Set out targets now and keep fingers crossed on weather
The new year is finally here, and I always wonder at this point what the year will bring in terms of weather. While grass may have grown well above expectation this winter, there is a concern about the farm being able to dry out in January after so much rain in December.
Most farmers are hoping that the weather will settle again over the next few weeks. This would allow the spring rotation plan to kick into gear and get cows out on grass in February. If the current deluge persists, grazing could be delayed until March in many parts of the country as paddocks are saturated.
Either way, the start of calving and the number to calve have been set in stone. We are now in the last stretch of the dry period, and anticipate the first calving and the start of the 2014 milk production season. It certainly won't be long until we are all back into it.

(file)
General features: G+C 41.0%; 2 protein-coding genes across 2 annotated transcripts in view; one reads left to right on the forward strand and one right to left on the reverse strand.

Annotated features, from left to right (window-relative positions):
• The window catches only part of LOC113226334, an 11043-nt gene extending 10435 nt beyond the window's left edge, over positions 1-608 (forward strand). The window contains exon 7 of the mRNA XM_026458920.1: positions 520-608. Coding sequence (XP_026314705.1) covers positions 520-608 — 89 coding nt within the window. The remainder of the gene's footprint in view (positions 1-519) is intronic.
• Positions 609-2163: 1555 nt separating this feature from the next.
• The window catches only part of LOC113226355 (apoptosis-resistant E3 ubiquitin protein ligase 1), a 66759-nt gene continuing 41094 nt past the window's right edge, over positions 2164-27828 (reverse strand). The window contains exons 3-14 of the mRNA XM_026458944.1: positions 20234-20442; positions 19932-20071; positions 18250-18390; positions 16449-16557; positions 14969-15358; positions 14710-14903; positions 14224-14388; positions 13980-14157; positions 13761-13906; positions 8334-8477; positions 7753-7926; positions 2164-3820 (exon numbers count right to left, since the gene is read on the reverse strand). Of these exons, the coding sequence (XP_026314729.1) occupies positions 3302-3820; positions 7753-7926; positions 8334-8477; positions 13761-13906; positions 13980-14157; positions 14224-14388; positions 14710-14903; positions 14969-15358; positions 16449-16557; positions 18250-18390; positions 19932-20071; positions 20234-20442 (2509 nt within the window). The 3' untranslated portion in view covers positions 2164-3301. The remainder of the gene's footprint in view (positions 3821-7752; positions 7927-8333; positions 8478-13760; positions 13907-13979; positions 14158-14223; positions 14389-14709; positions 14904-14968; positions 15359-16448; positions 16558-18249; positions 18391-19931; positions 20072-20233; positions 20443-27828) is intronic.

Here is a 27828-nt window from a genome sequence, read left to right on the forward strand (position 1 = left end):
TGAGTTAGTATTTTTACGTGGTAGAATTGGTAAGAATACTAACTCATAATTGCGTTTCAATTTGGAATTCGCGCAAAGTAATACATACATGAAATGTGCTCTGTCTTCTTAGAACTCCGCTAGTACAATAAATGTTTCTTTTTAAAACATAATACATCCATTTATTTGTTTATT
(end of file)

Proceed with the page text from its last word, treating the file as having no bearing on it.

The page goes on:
Quota will be at the forefront of many a producer's mind, especially where there is an abundance of in-calf heifers that haven't sold as easily as in previous years. But Mother Nature may yet have her say on the country's and each co-op's final position on March 31.
For a spring calving herd the fact that the dry period and Christmas coincide, means that it is a great time of year to rest, recuperate, enjoy all of the festivities and have some well-earned family time, without the daily cycle of having to leave every social event in the afternoon to go and milk the cows.
It also fits nicely with the short day lengths, meaning that there are still a few hours in the day where maintenance or new infrastructure projects can be done around feeding the cattle.
Alongside this, dosing cattle, managing cow condition score, and heifer live-weight gain all have to be given due attention. If we don't set the season up in terms of hitting calving condition scores and managing parasites, the bottom line is that we will suffer to a degree irrespective of how the year pans out in terms of weather.